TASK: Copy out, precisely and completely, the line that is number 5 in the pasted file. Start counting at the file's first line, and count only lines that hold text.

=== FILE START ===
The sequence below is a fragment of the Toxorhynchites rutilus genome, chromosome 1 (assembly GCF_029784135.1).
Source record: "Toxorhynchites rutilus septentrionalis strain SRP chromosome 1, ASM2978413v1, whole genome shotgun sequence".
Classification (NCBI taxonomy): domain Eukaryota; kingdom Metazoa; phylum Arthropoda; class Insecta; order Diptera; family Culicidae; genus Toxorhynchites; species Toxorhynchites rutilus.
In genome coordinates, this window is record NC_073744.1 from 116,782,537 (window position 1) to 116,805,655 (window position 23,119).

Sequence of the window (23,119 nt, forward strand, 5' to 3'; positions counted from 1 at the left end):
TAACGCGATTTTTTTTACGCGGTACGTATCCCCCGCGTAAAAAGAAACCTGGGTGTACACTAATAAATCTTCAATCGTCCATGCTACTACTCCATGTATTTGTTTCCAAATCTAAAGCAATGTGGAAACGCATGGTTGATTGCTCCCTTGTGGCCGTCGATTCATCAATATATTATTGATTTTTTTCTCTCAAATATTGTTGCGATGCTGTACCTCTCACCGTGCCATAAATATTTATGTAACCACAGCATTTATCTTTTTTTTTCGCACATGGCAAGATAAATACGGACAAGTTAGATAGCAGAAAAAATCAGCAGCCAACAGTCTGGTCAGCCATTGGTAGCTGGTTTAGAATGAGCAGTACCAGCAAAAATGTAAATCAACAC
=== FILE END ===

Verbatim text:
Sequence of the window (23,119 nt, forward strand, 5' to 3'; positions counted from 1 at the left end):